Dustine Tobler, business unit director at MediaCom South Africa, has seen all sides of the media marketing landscape. Having worked for media owners in their sales divisions (Sunday Times, and Primedia), media planning, media agencies (several over a 10 year period) and on the client side (five years at Dulux as marketing manager), she can appreciate everyone’s point of view.
“Having been a client for a while, really empowers you to understand the frustrations that clients go through… You are frustrated all the time by being let down by suppliers, one after the other, which impacts you,” she comments.
But what she is seeing in the industry is painting a worrying picture. Procurement teams in big clients are carefully manging their value proposition and delivering on stringent KPI’s, this leaves loads of challenges for brand teams, forcing them to change their approach to one of cost-saving, rather than true connections with clients. This fundamentally changes the way agencies do their work and interact with these clients.
“If all our job becomes is to drive another eight percent or five percent value in a client’s deals or trading in negotiations, we are losing a lot of essence in those transactions,” explains Tobler.
She adds that this situation also forces agencies to employ a different type of person, someone with an finace background who will focus more on the deals, rather than a creative person with big ideas, as they cost money.
In her current role, Tobler is responsible for relationship building with clients and ensuring the team delivers what they are meant to be doing in terms of resourcing, profitability and quality of the product. She currently oversees 12 clients, including Siemens, Sony, Pfizer, Richemont and Dell, to name but a few.
Constant communication and thorough knowledge of the client
Asked how she goes about managing her clients’ businesses requirements, especially since they cover a vast array of industries, she says the first step is always a thorough on-boarding into their world. Getting to know their business intimately and discovering their culture, strategy and understanding of not only their industry, but the world as a whole, is key. What they want, and delivering a product that matches their needs, is also essential.
Tobler touts constant, clear communication as crucial for a client agency relationship, adding that in today’s world this is few and far between.
“The clients that have delivered the best results and relationships are the ones that communicate the most; people who foster real partnerships, real sharing and glean the best out of their agencies,” Tobler says.
Several industry players have commented in the recent past on the speed at which clients do away with their agencies, reviewing this aspect of their business to try and find more value. They say that clients are too quick to dump agencies and that there is very little loyalty left in the agency world.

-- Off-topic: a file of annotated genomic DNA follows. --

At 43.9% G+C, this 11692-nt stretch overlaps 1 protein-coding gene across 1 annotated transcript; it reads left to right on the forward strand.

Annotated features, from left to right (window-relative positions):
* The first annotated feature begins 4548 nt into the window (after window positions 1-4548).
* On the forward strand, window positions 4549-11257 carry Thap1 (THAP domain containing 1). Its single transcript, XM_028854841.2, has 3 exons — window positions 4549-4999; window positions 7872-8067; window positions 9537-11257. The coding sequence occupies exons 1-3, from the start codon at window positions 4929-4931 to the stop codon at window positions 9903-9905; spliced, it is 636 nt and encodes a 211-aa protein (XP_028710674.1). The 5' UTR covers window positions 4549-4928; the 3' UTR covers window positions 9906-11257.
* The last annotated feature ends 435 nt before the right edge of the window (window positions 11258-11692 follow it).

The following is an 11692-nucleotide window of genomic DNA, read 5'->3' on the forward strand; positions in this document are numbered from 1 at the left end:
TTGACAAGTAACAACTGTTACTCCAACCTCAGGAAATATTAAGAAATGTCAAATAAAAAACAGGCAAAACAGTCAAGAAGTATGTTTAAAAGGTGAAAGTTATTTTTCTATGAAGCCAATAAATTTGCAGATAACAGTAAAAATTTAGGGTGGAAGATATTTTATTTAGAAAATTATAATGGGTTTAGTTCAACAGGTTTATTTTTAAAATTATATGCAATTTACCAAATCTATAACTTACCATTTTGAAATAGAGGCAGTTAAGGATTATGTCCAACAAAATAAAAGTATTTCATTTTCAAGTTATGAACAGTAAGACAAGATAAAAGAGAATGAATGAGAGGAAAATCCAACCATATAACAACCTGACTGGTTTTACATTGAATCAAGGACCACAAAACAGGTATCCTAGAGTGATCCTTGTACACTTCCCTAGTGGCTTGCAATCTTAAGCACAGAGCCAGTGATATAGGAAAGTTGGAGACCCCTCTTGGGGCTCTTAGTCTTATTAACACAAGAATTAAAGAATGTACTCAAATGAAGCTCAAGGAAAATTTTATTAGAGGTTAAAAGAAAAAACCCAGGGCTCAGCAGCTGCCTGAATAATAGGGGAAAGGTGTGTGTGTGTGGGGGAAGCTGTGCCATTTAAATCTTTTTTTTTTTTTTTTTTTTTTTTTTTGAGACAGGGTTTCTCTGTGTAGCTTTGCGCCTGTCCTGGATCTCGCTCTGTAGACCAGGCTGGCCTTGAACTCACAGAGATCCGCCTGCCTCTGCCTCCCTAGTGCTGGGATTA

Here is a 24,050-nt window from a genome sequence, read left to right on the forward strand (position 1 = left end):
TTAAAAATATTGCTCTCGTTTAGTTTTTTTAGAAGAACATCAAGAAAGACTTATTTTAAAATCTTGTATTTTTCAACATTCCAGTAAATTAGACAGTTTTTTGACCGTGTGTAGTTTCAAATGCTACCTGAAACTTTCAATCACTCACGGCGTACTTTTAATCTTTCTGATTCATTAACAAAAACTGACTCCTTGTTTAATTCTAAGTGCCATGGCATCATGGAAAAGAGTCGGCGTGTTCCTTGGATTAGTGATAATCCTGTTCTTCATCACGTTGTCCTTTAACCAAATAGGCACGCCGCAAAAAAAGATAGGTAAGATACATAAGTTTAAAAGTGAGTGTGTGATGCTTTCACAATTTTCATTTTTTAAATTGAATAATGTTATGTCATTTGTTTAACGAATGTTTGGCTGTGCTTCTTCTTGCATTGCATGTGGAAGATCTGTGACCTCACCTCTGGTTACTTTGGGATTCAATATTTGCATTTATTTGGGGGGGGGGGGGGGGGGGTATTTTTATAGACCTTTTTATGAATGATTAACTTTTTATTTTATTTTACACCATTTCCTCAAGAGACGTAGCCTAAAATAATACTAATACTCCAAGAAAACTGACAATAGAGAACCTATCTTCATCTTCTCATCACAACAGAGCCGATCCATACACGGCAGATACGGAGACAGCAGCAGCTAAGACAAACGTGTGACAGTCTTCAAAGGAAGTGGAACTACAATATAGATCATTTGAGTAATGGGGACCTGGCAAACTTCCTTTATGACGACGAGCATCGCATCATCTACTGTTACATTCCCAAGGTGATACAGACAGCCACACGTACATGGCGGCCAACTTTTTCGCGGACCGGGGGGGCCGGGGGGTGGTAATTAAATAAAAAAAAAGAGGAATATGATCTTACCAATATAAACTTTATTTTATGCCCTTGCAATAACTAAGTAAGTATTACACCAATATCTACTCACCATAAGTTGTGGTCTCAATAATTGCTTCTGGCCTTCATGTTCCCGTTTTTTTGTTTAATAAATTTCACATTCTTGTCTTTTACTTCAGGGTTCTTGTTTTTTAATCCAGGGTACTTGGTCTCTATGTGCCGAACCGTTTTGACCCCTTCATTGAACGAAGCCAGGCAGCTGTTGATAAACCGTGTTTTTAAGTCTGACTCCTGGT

Tobler compares a client/agency relationship to that of a marriage. “When you’re getting divorced, you’re going to trade somebody in for another person who equally has their own set of problems… There is less loyalty than there was in the past, but it’s driven by huge pressure on these clients and we’re trading in such tough times that in a lot of instances they are forced to become a bit more difficult or demanding,” she says.
Tough challenges facing media
Tobler names several challenges facing media companies including resources, accountability within environments, and for her most importantly the recent emergence of consultant firms who still have intellectual credibility taking business and talent away from agencies.
“They have viable proposition with sophisticated intellectual assets and clients are so under pressure that these become viable,” she says.
The emergence of a team dedicated to new business development and marketing is a recent phenomenon, which she believes shows the importance of this aspect of business to agencies.
As Agency Network of the Year again this year, MediaCom is well placed to support its South African operations, with shared resources, a state-of-the-art digital online planning tool, as well as learnings and shared knowledge from operations in other territories.
Here are Tobler’s top trends in media:
As an experienced media practitioner, Tobler’s advice to youngsters just starting in agencies or wanting to get into this space is to be prepared for hard work and to have a true passion for the work.
“I have seen so much attrition,” she says. “Young, bright people coming into organisations and have then, in a matter of months or years, departed into entrepreneurial endeavours.”
Michael Bratt is a multimedia journalist at Wag the Dog, publishers of The Media Online and The Media. Follow him on Twitter @MichaelBratt8
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